Why are PFAS used in consumer products?
PFAS provide a wide range of benefits in consumer products, including improved safety, durability and fuel-efficiency in applications like cars and airplanes, buildings and electronics. Certain types of advanced semiconductors, tubing, piping and fuel-delivery systems used in the manufacturing, pharmaceutical, automotive and aerospace industries are made with PFAS. PFAS are also used to give products enhanced surface properties, such as water, oil and stain resistance.
What are PFOA and PFOS?
PFOA had been used as a processing aid in the manufacture of certain fluoropolymers. In the U.S., EU and Japan manufacturers have phased out the use of PFOA and have developed alternative processing aids or new production processes that do not require processing aids. In fact, in 2006, eight major manufacturers voluntarily joined the EPA’s PFOA Stewardship Program, which included a commitment to cease the manufacture and use of PFOA and PFOA-related chemicals and also an agreement for new PFAS chemistry to undergo enhanced regulatory review before being permitted on the market.
PFOS was used as a surfactant in fabric protectants, aqueous film forming foam (AFFF), and semiconductor manufacture until production ceased in the United States in the early 2000s.
What is the safety profile of fluorinated chemicals?
As noted in the “Safety Information” section, all PFAS are not the same. Different types of PFAS have different properties, and thus different health and environmental profiles.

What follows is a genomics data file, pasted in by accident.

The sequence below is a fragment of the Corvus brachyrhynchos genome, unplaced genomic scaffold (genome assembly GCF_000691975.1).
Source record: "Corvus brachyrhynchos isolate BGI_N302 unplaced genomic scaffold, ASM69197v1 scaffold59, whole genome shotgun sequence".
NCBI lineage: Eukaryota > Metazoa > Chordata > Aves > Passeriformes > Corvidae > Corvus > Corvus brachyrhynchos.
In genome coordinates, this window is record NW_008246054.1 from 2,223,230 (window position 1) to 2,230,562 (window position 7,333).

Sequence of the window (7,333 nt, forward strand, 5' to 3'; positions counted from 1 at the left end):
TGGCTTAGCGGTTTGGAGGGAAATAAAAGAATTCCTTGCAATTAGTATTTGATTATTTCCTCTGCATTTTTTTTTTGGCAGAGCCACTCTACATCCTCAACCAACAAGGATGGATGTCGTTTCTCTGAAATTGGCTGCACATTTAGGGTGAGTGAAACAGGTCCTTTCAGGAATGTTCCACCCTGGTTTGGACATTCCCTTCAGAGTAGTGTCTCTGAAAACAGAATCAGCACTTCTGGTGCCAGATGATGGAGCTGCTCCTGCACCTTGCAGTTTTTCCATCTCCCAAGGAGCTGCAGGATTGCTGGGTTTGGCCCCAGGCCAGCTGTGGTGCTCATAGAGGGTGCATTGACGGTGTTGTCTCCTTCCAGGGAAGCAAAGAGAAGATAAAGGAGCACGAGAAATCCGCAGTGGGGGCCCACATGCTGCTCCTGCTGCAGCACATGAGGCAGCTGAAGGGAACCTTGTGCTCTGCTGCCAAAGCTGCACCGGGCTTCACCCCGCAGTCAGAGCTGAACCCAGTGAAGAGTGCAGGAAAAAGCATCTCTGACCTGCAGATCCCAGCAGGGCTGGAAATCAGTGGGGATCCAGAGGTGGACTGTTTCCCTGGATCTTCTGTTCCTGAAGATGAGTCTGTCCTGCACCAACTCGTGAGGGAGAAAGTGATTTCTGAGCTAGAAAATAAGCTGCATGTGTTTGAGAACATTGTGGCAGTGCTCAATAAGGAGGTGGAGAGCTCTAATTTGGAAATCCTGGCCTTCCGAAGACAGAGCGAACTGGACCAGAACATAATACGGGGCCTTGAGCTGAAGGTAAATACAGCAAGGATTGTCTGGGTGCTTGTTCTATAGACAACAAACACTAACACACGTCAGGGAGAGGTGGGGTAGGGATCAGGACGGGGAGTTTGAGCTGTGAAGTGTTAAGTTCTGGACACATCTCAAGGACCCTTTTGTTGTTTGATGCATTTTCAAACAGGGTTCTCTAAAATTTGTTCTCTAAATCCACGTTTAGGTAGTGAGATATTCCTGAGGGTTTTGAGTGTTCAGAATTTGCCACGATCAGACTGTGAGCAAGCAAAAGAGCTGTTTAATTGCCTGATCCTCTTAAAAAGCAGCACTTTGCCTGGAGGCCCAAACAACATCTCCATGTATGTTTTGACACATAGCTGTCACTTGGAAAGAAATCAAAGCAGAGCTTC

PFAS products in use today have had their safety confirmed by regulators, including the U.S. Environmental Protection Agency (EPA), based on a robust body of scientific data. Similar conclusions have been reached by multiple regulatory bodies globally.
Fluoropolymers are large, stable, inert polymeric molecules. Fluoropolymers have well-established safety profiles and meet criteria used by chemical regulatory experts around the world to identify polymers of low concern for potential risk to human health or the environment.
Polymeric, high molecular weight fluoropolymers are too large to cross biological membranes and therefore present little potential for human or environmental exposure. Fluoropolymers are not water soluble and as a result are not found in sources of drinking water. Importantly, fluoropolymers are not the same as PFOA or PFOS or other long-chain PFAS, nor can they transform to those substances in the environment.